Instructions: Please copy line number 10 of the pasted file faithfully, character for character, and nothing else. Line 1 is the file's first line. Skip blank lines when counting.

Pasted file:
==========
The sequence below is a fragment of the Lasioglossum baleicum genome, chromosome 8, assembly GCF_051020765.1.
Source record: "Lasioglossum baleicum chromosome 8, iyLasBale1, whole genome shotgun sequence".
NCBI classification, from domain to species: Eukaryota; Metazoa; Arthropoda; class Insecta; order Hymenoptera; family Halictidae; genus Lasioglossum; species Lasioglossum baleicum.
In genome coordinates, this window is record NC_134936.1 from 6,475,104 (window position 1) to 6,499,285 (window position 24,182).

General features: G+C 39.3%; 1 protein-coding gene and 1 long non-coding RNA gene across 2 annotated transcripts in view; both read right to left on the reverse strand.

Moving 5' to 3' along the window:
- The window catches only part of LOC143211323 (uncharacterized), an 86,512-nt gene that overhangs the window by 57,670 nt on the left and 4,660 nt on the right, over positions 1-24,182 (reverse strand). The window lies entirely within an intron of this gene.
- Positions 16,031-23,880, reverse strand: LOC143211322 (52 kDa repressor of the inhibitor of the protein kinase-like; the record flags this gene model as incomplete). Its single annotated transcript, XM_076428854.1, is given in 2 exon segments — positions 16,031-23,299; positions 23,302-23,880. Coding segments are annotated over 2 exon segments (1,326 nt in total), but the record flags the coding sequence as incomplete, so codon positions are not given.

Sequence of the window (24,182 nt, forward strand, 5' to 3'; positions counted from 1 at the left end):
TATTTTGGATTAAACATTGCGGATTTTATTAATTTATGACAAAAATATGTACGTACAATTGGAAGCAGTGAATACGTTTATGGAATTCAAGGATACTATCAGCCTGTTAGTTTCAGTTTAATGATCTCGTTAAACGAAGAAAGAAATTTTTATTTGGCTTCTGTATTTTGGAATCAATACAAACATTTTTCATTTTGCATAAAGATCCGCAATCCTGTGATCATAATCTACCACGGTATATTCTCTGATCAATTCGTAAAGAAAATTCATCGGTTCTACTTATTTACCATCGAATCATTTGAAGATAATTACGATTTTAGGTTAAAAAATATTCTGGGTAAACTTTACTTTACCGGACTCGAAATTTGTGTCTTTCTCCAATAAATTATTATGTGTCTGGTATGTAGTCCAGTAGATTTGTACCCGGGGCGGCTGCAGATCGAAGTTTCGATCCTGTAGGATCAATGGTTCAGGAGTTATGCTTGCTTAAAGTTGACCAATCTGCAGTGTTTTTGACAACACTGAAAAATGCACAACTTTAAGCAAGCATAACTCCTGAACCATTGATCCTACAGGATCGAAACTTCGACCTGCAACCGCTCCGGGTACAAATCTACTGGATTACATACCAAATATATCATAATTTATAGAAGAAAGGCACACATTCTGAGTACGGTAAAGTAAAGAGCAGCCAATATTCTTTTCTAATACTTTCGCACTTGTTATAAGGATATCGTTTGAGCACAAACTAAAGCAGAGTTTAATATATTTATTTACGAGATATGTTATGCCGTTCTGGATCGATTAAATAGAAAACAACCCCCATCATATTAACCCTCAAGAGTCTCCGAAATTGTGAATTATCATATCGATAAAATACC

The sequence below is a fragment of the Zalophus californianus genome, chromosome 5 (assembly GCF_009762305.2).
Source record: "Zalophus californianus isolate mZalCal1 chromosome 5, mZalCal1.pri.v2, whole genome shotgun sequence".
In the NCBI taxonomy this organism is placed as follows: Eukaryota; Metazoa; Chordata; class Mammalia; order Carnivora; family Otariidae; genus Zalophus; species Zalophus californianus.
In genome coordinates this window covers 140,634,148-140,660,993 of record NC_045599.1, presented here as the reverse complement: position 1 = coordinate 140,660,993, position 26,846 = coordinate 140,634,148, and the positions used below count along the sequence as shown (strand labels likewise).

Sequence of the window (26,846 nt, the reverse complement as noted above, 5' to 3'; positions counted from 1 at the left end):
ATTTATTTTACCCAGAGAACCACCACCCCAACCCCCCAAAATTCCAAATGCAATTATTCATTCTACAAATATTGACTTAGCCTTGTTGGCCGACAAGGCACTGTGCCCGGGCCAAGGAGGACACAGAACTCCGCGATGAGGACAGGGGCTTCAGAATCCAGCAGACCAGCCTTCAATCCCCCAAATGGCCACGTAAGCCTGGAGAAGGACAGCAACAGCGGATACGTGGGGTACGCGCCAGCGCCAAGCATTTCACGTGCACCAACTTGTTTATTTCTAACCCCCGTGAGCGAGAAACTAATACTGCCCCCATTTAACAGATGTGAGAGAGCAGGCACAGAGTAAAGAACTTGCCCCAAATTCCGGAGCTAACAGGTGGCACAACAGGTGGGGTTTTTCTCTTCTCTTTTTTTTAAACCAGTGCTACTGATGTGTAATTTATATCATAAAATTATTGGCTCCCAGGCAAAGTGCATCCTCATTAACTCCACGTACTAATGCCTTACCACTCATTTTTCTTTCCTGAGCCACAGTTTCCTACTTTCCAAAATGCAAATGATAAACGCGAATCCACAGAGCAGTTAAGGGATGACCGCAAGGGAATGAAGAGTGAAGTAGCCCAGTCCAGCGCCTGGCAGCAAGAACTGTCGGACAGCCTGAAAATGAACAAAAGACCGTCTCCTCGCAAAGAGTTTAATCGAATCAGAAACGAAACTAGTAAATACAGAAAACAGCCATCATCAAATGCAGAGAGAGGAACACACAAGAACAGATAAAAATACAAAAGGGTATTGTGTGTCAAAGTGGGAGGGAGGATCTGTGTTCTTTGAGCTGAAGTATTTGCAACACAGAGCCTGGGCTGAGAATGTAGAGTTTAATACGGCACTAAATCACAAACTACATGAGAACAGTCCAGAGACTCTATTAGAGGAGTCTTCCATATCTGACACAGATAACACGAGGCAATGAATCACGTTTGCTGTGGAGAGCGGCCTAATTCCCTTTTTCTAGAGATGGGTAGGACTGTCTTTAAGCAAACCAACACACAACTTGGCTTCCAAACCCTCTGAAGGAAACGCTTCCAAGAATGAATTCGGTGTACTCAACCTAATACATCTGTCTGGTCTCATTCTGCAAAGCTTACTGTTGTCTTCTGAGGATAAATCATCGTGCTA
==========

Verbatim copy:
TATTTTGGATTAAACATTGCGGATTTTATTAATTTATGACAAAAATATGTACGTACAATTGGAAGCAGTGAATACGTTTATGGAATTCAAGGATACTATCAGCCTGTTAGTTTCAGTTTAATGATCTCGTTAAACGAAGAAAGAAATTTTTATTTGGCTTCTGTATTTTGGAATCAATACAAACATTTTTCATTTTGCATAAAGATCCGCAATCCTGTGATCATAATCTACCACGGTATATTCTCTGATCAATTCGTAAAGAAAATTCATCGGTTCTACTTATTTACCATCGAATCATTTGAAGATAATTACGATTTTAGGTTAAAAAATATTCTGGGTAAACTTTACTTTACCGGACTCGAAATTTGTGTCTTTCTCCAATAAATTATTATGTGTCTGGTATGTAGTCCAGTAGATTTGTACCCGGGGCGGCTGCAGATCGAAGTTTCGATCCTGTAGGATCAATGGTTCAGGAGTTATGCTTGCTTAAAGTTGACCAATCTGCAGTGTTTTTGACAACACTGAAAAATGCACAACTTTAAGCAAGCATAACTCCTGAACCATTGATCCTACAGGATCGAAACTTCGACCTGCAACCGCTCCGGGTACAAATCTACTGGATTACATACCAAATATATCATAATTTATAGAAGAAAGGCACACATTCTGAGTACGGTAAAGTAAAGAGCAGCCAATATTCTTTTCTAATACTTTCGCACTTGTTATAAGGATATCGTTTGAGCACAAACTAAAGCAGAGTTTAATATATTTATTTACGAGATATGTTATGCCGTTCTGGATCGATTAAATAGAAAACAACCCCCATCATATTAACCCTCAAGAGTCTCCGAAATTGTGAATTATCATATCGATAAAATACC